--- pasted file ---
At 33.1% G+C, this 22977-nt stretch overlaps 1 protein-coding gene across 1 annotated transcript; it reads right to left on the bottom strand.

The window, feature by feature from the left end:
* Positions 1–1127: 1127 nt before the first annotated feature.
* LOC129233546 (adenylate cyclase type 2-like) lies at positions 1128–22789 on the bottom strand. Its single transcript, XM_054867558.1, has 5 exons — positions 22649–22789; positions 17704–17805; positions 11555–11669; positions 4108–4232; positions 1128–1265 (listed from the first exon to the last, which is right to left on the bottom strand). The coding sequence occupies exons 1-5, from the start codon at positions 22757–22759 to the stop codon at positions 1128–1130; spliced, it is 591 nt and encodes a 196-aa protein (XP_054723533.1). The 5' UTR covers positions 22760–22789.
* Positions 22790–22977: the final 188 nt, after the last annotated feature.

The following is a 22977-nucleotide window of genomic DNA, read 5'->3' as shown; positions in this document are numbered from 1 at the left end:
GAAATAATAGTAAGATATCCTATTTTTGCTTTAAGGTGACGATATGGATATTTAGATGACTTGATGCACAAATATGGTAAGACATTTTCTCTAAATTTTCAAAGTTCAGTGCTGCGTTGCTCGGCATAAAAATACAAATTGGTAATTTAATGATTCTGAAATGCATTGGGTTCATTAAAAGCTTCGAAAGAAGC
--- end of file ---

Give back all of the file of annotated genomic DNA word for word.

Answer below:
At 33.1% G+C, this 22977-nt stretch overlaps 1 protein-coding gene across 1 annotated transcript; it reads right to left on the bottom strand.

The window, feature by feature from the left end:
* Positions 1–1127: 1127 nt before the first annotated feature.
* LOC129233546 (adenylate cyclase type 2-like) lies at positions 1128–22789 on the bottom strand. Its single transcript, XM_054867558.1, has 5 exons — positions 22649–22789; positions 17704–17805; positions 11555–11669; positions 4108–4232; positions 1128–1265 (listed from the first exon to the last, which is right to left on the bottom strand). The coding sequence occupies exons 1-5, from the start codon at positions 22757–22759 to the stop codon at positions 1128–1130; spliced, it is 591 nt and encodes a 196-aa protein (XP_054723533.1). The 5' UTR covers positions 22760–22789.
* Positions 22790–22977: the final 188 nt, after the last annotated feature.

The following is a 22977-nucleotide window of genomic DNA, read 5'->3' as shown; positions in this document are numbered from 1 at the left end:
GAAATAATAGTAAGATATCCTATTTTTGCTTTAAGGTGACGATATGGATATTTAGATGACTTGATGCACAAATATGGTAAGACATTTTCTCTAAATTTTCAAAGTTCAGTGCTGCGTTGCTCGGCATAAAAATACAAATTGGTAATTTAATGATTCTGAAATGCATTGGGTTCATTAAAAGCTTCGAAAGAAGC